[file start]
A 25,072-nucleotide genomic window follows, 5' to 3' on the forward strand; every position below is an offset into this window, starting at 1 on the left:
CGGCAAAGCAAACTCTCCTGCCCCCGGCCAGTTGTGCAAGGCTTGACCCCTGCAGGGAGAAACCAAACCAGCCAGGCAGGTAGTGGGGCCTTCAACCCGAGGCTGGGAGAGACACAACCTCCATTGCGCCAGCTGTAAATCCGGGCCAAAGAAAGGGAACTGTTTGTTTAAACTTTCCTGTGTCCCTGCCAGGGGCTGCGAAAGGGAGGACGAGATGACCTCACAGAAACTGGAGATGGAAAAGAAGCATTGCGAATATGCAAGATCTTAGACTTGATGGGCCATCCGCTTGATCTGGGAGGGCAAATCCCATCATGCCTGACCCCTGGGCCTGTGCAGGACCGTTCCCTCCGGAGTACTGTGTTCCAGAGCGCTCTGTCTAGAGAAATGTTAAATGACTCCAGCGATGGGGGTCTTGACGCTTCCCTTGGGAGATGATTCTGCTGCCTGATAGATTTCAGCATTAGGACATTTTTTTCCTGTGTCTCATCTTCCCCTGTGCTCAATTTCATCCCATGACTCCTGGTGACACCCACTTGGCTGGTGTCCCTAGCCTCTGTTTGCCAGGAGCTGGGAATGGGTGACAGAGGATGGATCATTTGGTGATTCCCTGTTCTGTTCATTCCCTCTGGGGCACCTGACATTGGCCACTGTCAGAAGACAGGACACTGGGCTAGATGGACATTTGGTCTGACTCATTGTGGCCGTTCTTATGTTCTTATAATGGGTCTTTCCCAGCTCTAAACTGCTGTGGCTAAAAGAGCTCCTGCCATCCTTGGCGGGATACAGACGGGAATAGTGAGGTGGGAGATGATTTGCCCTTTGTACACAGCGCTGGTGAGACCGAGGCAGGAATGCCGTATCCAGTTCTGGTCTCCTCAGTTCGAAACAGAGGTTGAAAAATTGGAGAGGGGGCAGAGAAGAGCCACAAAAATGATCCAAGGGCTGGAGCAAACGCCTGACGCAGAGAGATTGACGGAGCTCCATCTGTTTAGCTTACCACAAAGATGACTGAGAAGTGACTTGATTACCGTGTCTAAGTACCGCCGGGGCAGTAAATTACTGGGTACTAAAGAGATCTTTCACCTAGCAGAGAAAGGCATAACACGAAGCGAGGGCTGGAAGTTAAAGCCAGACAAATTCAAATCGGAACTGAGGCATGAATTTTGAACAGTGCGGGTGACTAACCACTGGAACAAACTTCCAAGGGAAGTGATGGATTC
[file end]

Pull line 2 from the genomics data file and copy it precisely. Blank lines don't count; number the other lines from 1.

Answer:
CGGCAAAGCAAACTCTCCTGCCCCCGGCCAGTTGTGCAAGGCTTGACCCCTGCAGGGAGAAACCAAACCAGCCAGGCAGGTAGTGGGGCCTTCAACCCGAGGCTGGGAGAGACACAACCTCCATTGCGCCAGCTGTAAATCCGGGCCAAAGAAAGGGAACTGTTTGTTTAAACTTTCCTGTGTCCCTGCCAGGGGCTGCGAAAGGGAGGACGAGATGACCTCACAGAAACTGGAGATGGAAAAGAAGCATTGCGAATATGCAAGATCTTAGACTTGATGGGCCATCCGCTTGATCTGGGAGGGCAAATCCCATCATGCCTGACCCCTGGGCCTGTGCAGGACCGTTCCCTCCGGAGTACTGTGTTCCAGAGCGCTCTGTCTAGAGAAATGTTAAATGACTCCAGCGATGGGGGTCTTGACGCTTCCCTTGGGAGATGATTCTGCTGCCTGATAGATTTCAGCATTAGGACATTTTTTTCCTGTGTCTCATCTTCCCCTGTGCTCAATTTCATCCCATGACTCCTGGTGACACCCACTTGGCTGGTGTCCCTAGCCTCTGTTTGCCAGGAGCTGGGAATGGGTGACAGAGGATGGATCATTTGGTGATTCCCTGTTCTGTTCATTCCCTCTGGGGCACCTGACATTGGCCACTGTCAGAAGACAGGACACTGGGCTAGATGGACATTTGGTCTGACTCATTGTGGCCGTTCTTATGTTCTTATAATGGGTCTTTCCCAGCTCTAAACTGCTGTGGCTAAAAGAGCTCCTGCCATCCTTGGCGGGATACAGACGGGAATAGTGAGGTGGGAGATGATTTGCCCTTTGTACACAGCGCTGGTGAGACCGAGGCAGGAATGCCGTATCCAGTTCTGGTCTCCTCAGTTCGAAACAGAGGTTGAAAAATTGGAGAGGGGGCAGAGAAGAGCCACAAAAATGATCCAAGGGCTGGAGCAAACGCCTGACGCAGAGAGATTGACGGAGCTCCATCTGTTTAGCTTACCACAAAGATGACTGAGAAGTGACTTGATTACCGTGTCTAAGTACCGCCGGGGCAGTAAATTACTGGGTACTAAAGAGATCTTTCACCTAGCAGAGAAAGGCATAACACGAAGCGAGGGCTGGAAGTTAAAGCCAGACAAATTCAAATCGGAACTGAGGCATGAATTTTGAACAGTGCGGGTGACTAACCACTGGAACAAACTTCCAAGGGAAGTGATGGATTC